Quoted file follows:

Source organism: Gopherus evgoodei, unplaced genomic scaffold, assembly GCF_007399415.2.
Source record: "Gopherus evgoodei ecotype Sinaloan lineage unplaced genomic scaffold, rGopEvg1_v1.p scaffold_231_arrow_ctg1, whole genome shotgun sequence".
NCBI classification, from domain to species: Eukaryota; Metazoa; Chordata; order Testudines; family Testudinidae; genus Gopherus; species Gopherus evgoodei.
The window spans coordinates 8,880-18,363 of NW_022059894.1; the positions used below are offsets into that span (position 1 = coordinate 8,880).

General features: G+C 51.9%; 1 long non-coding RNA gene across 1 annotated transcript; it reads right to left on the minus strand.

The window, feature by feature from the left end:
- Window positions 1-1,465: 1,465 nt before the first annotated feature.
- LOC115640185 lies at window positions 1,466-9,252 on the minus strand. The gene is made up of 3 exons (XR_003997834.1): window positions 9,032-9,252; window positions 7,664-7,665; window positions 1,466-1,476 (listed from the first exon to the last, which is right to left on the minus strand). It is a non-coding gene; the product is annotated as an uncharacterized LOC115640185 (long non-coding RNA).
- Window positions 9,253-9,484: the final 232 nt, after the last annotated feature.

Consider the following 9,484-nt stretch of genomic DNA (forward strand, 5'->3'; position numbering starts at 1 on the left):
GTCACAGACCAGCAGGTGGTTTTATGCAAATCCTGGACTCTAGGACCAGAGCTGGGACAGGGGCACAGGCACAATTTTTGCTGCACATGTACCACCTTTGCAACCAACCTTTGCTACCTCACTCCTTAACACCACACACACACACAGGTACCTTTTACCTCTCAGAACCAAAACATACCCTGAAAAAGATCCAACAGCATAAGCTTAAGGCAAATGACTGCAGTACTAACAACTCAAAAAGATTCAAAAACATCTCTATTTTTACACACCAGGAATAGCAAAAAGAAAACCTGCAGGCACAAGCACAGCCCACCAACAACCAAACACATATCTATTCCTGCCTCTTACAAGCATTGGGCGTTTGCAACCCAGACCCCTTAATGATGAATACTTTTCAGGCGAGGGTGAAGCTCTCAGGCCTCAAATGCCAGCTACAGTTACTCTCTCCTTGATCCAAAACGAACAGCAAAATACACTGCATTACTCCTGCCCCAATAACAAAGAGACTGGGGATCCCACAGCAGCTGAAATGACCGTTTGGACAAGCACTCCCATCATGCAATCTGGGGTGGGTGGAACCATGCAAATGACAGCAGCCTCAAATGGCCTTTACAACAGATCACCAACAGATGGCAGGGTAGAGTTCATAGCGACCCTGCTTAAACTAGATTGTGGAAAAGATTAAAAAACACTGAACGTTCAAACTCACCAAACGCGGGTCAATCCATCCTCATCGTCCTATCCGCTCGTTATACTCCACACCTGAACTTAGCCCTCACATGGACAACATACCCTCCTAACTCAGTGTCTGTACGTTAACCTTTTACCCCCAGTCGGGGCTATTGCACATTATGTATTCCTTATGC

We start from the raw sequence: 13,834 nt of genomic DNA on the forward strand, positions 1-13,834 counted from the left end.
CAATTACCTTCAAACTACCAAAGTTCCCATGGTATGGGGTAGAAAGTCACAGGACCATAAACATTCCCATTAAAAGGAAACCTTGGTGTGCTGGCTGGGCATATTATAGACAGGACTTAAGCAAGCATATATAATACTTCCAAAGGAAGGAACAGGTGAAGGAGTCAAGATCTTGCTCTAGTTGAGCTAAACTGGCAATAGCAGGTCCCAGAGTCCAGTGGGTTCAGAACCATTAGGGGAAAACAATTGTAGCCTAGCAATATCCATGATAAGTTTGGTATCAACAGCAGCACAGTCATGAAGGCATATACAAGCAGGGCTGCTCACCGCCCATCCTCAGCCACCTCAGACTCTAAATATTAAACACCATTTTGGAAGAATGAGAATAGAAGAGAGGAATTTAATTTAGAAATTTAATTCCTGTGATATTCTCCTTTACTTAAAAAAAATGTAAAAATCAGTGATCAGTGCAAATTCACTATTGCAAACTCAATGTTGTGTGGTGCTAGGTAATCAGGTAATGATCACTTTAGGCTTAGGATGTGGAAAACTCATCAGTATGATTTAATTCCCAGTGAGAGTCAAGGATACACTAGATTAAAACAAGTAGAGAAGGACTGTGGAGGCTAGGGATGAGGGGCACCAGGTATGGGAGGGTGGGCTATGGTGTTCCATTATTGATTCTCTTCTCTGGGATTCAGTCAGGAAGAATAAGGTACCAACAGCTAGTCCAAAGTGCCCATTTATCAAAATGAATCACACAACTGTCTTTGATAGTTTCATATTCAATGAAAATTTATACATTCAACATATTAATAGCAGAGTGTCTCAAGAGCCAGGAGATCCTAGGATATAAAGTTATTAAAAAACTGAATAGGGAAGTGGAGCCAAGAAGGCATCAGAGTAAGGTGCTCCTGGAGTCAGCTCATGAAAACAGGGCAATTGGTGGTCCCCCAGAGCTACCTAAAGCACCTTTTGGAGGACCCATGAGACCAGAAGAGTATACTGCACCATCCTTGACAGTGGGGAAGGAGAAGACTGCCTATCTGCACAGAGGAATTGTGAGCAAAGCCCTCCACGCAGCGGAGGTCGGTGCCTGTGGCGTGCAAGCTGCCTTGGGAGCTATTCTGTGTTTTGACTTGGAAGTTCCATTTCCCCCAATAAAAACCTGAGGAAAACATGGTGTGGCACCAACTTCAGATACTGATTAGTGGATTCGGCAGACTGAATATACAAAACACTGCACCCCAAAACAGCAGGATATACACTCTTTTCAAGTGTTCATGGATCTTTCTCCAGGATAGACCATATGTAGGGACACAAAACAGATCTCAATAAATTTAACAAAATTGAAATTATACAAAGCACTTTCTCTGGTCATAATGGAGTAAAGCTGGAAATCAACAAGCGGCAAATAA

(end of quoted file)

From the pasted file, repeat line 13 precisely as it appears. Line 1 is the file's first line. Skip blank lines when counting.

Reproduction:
CAATTACCTTCAAACTACCAAAGTTCCCATGGTATGGGGTAGAAAGTCACAGGACCATAAACATTCCCATTAAAAGGAAACCTTGGTGTGCTGGCTGGGCATATTATAGACAGGACTTAAGCAAGCATATATAATACTTCCAAAGGAAGGAACAGGTGAAGGAGTCAAGATCTTGCTCTAGTTGAGCTAAACTGGCAATAGCAGGTCCCAGAGTCCAGTGGGTTCAGAACCATTAGGGGAAAACAATTGTAGCCTAGCAATATCCATGATAAGTTTGGTATCAACAGCAGCACAGTCATGAAGGCATATACAAGCAGGGCTGCTCACCGCCCATCCTCAGCCACCTCAGACTCTAAATATTAAACACCATTTTGGAAGAATGAGAATAGAAGAGAGGAATTTAATTTAGAAATTTAATTCCTGTGATATTCTCCTTTACTTAAAAAAAATGTAAAAATCAGTGATCAGTGCAAATTCACTATTGCAAACTCAATGTTGTGTGGTGCTAGGTAATCAGGTAATGATCACTTTAGGCTTAGGATGTGGAAAACTCATCAGTATGATTTAATTCCCAGTGAGAGTCAAGGATACACTAGATTAAAACAAGTAGAGAAGGACTGTGGAGGCTAGGGATGAGGGGCACCAGGTATGGGAGGGTGGGCTATGGTGTTCCATTATTGATTCTCTTCTCTGGGATTCAGTCAGGAAGAATAAGGTACCAACAGCTAGTCCAAAGTGCCCATTTATCAAAATGAATCACACAACTGTCTTTGATAGTTTCATATTCAATGAAAATTTATACATTCAACATATTAATAGCAGAGTGTCTCAAGAGCCAGGAGATCCTAGGATATAAAGTTATTAAAAAACTGAATAGGGAAGTGGAGCCAAGAAGGCATCAGAGTAAGGTGCTCCTGGAGTCAGCTCATGAAAACAGGGCAATTGGTGGTCCCCCAGAGCTACCTAAAGCACCTTTTGGAGGACCCATGAGACCAGAAGAGTATACTGCACCATCCTTGACAGTGGGGAAGGAGAAGACTGCCTATCTGCACAGAGGAATTGTGAGCAAAGCCCTCCACGCAGCGGAGGTCGGTGCCTGTGGCGTGCAAGCTGCCTTGGGAGCTATTCTGTGTTTTGACTTGGAAGTTCCATTTCCCCCAATAAAAACCTGAGGAAAACATGGTGTGGCACCAACTTCAGATACTGATTAGTGGATTCGGCAGACTGAATATACAAAACACTGCACCCCAAAACAGCAGGATATACACTCTTTTCAAGTGTTCATGGATCTTTCTCCAGGATAGACCATATGTAGGGACACAAAACAGATCTCAATAAATTTAACAAAATTGAAATTATACAAAGCACTTTCTCTGGTCATAATGGAGTAAAGCTGGAAATCAACAAGCGGCAAATAA